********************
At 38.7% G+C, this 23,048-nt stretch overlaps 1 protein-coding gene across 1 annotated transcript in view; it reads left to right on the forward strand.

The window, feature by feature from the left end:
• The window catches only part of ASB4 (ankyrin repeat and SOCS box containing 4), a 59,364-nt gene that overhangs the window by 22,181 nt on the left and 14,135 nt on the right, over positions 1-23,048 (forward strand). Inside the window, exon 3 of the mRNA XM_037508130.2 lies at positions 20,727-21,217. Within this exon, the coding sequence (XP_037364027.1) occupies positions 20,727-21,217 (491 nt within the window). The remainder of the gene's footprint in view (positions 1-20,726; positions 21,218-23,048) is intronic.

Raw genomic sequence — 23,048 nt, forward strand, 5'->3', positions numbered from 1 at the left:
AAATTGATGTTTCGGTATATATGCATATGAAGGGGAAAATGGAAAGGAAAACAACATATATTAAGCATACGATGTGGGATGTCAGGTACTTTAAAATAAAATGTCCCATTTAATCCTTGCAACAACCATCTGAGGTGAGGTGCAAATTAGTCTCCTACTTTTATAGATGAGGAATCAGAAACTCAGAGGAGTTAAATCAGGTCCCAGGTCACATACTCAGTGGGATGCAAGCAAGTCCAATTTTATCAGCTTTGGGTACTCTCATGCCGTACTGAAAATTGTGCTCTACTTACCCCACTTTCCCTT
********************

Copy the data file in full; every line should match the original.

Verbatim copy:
At 38.7% G+C, this 23,048-nt stretch overlaps 1 protein-coding gene across 1 annotated transcript in view; it reads left to right on the forward strand.

The window, feature by feature from the left end:
• The window catches only part of ASB4 (ankyrin repeat and SOCS box containing 4), a 59,364-nt gene that overhangs the window by 22,181 nt on the left and 14,135 nt on the right, over positions 1-23,048 (forward strand). Inside the window, exon 3 of the mRNA XM_037508130.2 lies at positions 20,727-21,217. Within this exon, the coding sequence (XP_037364027.1) occupies positions 20,727-21,217 (491 nt within the window). The remainder of the gene's footprint in view (positions 1-20,726; positions 21,218-23,048) is intronic.

Raw genomic sequence — 23,048 nt, forward strand, 5'->3', positions numbered from 1 at the left:
AAATTGATGTTTCGGTATATATGCATATGAAGGGGAAAATGGAAAGGAAAACAACATATATTAAGCATACGATGTGGGATGTCAGGTACTTTAAAATAAAATGTCCCATTTAATCCTTGCAACAACCATCTGAGGTGAGGTGCAAATTAGTCTCCTACTTTTATAGATGAGGAATCAGAAACTCAGAGGAGTTAAATCAGGTCCCAGGTCACATACTCAGTGGGATGCAAGCAAGTCCAATTTTATCAGCTTTGGGTACTCTCATGCCGTACTGAAAATTGTGCTCTACTTACCCCACTTTCCCTT